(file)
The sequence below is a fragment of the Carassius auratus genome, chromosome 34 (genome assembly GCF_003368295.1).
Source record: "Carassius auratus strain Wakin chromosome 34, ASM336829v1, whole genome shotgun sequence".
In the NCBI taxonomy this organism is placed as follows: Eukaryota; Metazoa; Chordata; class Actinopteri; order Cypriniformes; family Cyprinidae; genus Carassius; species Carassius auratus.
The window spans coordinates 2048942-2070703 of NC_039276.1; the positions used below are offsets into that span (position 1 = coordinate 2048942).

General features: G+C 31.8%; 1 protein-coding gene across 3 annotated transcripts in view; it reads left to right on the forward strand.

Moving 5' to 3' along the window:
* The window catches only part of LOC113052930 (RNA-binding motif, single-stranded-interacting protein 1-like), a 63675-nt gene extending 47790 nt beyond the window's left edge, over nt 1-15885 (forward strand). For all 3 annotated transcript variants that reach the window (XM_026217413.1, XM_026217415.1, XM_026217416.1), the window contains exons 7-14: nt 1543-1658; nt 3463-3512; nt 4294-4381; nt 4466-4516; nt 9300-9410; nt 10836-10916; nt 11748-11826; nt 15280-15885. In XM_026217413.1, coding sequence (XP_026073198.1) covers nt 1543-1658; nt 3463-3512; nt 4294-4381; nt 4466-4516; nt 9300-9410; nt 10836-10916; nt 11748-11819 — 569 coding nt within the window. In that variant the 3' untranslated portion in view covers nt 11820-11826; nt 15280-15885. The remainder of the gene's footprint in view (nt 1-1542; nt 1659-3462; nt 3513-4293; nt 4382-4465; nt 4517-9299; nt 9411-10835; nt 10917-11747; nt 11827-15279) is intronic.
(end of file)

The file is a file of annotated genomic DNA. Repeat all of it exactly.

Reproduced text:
The sequence below is a fragment of the Carassius auratus genome, chromosome 34 (genome assembly GCF_003368295.1).
Source record: "Carassius auratus strain Wakin chromosome 34, ASM336829v1, whole genome shotgun sequence".
In the NCBI taxonomy this organism is placed as follows: Eukaryota; Metazoa; Chordata; class Actinopteri; order Cypriniformes; family Cyprinidae; genus Carassius; species Carassius auratus.
The window spans coordinates 2048942-2070703 of NC_039276.1; the positions used below are offsets into that span (position 1 = coordinate 2048942).

General features: G+C 31.8%; 1 protein-coding gene across 3 annotated transcripts in view; it reads left to right on the forward strand.

Moving 5' to 3' along the window:
* The window catches only part of LOC113052930 (RNA-binding motif, single-stranded-interacting protein 1-like), a 63675-nt gene extending 47790 nt beyond the window's left edge, over nt 1-15885 (forward strand). For all 3 annotated transcript variants that reach the window (XM_026217413.1, XM_026217415.1, XM_026217416.1), the window contains exons 7-14: nt 1543-1658; nt 3463-3512; nt 4294-4381; nt 4466-4516; nt 9300-9410; nt 10836-10916; nt 11748-11826; nt 15280-15885. In XM_026217413.1, coding sequence (XP_026073198.1) covers nt 1543-1658; nt 3463-3512; nt 4294-4381; nt 4466-4516; nt 9300-9410; nt 10836-10916; nt 11748-11819 — 569 coding nt within the window. In that variant the 3' untranslated portion in view covers nt 11820-11826; nt 15280-15885. The remainder of the gene's footprint in view (nt 1-1542; nt 1659-3462; nt 3513-4293; nt 4382-4465; nt 4517-9299; nt 9411-10835; nt 10917-11747; nt 11827-15279) is intronic.